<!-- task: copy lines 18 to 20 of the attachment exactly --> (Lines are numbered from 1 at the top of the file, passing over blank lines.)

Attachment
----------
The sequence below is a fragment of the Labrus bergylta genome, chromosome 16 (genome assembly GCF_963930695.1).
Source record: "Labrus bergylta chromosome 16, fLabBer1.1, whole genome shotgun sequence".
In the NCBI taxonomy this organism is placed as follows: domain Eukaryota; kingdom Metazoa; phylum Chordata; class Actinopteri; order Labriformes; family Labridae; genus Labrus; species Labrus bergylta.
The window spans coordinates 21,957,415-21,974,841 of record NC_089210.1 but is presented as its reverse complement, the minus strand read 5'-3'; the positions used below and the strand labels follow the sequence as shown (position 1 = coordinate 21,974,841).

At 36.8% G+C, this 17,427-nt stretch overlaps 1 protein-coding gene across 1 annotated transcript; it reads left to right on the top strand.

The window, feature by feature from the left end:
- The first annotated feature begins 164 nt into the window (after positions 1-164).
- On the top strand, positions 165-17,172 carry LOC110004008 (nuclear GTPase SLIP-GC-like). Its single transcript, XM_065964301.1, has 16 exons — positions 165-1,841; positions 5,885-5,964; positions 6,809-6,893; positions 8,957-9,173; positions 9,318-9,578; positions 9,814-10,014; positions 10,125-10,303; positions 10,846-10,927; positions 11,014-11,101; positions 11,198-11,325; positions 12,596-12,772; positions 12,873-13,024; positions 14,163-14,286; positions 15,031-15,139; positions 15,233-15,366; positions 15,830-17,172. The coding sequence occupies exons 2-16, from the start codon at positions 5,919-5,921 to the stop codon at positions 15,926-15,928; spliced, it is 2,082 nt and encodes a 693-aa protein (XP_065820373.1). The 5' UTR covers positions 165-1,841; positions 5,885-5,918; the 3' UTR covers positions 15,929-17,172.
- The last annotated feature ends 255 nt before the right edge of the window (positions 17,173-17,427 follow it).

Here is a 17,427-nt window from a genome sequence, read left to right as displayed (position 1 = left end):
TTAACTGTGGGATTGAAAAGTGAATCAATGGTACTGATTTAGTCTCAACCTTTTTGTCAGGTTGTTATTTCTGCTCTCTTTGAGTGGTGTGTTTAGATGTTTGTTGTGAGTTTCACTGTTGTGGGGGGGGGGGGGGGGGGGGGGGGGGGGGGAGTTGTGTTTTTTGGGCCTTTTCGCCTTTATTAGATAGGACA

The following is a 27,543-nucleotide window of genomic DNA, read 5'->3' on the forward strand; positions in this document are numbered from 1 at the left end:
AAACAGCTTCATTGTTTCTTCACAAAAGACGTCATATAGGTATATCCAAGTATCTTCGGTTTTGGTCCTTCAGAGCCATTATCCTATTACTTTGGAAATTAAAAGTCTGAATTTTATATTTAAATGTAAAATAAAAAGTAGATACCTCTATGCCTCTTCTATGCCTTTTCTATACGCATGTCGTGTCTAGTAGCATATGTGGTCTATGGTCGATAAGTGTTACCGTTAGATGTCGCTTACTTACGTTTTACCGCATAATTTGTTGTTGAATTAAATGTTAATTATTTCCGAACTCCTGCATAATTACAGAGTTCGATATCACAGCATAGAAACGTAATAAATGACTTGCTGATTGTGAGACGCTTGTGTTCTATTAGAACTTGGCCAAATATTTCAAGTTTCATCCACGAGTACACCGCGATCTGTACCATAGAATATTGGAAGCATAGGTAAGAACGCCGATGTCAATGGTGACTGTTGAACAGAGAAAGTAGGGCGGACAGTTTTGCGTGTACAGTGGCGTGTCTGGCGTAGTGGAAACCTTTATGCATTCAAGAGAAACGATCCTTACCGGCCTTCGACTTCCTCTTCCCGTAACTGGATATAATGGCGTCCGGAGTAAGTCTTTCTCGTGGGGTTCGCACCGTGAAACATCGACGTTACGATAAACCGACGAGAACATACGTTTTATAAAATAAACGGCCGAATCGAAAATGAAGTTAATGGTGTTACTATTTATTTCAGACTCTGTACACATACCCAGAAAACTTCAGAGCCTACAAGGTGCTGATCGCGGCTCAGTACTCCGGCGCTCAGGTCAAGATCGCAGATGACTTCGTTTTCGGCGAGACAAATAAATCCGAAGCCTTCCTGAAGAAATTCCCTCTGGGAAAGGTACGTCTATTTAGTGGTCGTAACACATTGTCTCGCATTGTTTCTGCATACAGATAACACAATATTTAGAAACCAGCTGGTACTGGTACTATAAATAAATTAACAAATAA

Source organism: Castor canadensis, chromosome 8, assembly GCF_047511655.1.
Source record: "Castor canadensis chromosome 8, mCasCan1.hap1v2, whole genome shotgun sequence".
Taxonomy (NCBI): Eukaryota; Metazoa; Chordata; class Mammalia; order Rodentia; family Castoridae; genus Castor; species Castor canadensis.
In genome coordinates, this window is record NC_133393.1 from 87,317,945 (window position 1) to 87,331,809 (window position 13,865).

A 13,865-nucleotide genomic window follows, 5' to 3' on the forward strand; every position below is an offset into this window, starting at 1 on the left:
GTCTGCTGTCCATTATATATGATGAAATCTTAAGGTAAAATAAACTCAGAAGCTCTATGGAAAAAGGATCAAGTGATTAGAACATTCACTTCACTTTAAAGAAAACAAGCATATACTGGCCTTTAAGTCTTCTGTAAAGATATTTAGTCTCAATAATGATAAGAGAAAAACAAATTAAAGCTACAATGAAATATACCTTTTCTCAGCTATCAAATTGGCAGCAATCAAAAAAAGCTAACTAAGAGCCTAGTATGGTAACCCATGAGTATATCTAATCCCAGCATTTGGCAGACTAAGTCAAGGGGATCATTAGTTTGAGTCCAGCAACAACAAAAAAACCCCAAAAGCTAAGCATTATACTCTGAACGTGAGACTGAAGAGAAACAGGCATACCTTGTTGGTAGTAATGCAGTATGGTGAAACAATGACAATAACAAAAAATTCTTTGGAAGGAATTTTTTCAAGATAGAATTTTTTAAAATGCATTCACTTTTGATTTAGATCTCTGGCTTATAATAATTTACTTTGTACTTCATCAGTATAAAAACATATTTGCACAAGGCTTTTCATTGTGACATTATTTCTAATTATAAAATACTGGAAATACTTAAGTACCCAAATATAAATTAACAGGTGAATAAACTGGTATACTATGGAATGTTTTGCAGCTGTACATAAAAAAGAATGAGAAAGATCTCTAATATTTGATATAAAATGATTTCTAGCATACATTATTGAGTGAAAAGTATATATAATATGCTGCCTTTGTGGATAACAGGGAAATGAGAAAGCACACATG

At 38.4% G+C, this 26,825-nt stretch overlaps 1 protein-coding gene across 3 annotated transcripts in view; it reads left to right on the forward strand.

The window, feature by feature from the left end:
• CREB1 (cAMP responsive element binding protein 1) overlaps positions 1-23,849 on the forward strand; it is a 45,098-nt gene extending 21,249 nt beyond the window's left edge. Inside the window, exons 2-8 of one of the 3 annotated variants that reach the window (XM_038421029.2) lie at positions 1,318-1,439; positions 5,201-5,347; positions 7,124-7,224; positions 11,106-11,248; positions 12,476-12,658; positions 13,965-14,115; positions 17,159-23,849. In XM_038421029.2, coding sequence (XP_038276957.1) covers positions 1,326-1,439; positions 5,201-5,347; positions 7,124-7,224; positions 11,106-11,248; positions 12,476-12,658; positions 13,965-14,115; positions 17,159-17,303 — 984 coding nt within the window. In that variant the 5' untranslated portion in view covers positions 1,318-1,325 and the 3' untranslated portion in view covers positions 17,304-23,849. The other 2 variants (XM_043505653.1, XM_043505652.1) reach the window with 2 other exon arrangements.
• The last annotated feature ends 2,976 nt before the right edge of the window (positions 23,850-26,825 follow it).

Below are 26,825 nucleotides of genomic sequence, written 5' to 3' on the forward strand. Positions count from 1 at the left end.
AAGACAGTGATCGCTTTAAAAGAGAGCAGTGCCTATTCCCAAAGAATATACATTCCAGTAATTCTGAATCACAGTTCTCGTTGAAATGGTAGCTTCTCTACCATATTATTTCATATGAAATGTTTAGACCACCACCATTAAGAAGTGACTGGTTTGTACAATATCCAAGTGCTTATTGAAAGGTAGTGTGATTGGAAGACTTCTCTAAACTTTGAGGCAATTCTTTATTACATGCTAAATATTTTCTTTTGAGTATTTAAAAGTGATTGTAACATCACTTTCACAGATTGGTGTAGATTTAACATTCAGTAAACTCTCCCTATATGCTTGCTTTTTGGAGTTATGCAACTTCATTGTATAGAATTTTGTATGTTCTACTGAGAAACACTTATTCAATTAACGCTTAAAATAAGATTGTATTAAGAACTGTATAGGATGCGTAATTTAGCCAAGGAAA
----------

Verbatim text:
A 13,865-nucleotide genomic window follows, 5' to 3' on the forward strand; every position below is an offset into this window, starting at 1 on the left:
GTCTGCTGTCCATTATATATGATGAAATCTTAAGGTAAAATAAACTCAGAAGCTCTATGGAAAAAGGATCAAGTGATTAGAACATTCACTTCACTTTAAAGAAAACAAGCATATACTGGCCTTTAAGTCTTCTGTAAAGATATTTAGTCTCAATAATGATAAGAGAAAAACAAATTAAAGCTACAATGAAATATACCTTTTCTCAGCTATCAAATTGGCAGCAATCAAAAAAAGCTAACTAAGAGCCTAGTATGGTAACCCATGAGTATATCTAATCCCAGCATTTGGCAGACTAAGTCAAGGGGATCATTAGTTTGAGTCCAGCAACAACAAAAAAACCCCAAAAGCTAAGCATTATACTCTGAACGTGAGACTGAAGAGAAACAGGCATACCTTGTTGGTAGTAATGCAGTATGGTGAAACAATGACAATAACAAAAAATTCTTTGGAAGGAATTTTTTCAAGATAGAATTTTTTAAAATGCATTCACTTTTGATTTAGATCTCTGGCTTATAATAATTTACTTTGTACTTCATCAGTATAAAAACATATTTGCACAAGGCTTTTCATTGTGACATTATTTCTAATTATAAAATACTGGAAATACTTAAGTACCCAAATATAAATTAACAGGTGAATAAACTGGTATACTATGGAATGTTTTGCAGCTGTACATAAAAAAGAATGAGAAAGATCTCTAATATTTGATATAAAATGATTTCTAGCATACATTATTGAGTGAAAAGTATATATAATATGCTGCCTTTGTGGATAACAGGGAAATGAGAAAGCACACATG

At 38.4% G+C, this 26,825-nt stretch overlaps 1 protein-coding gene across 3 annotated transcripts in view; it reads left to right on the forward strand.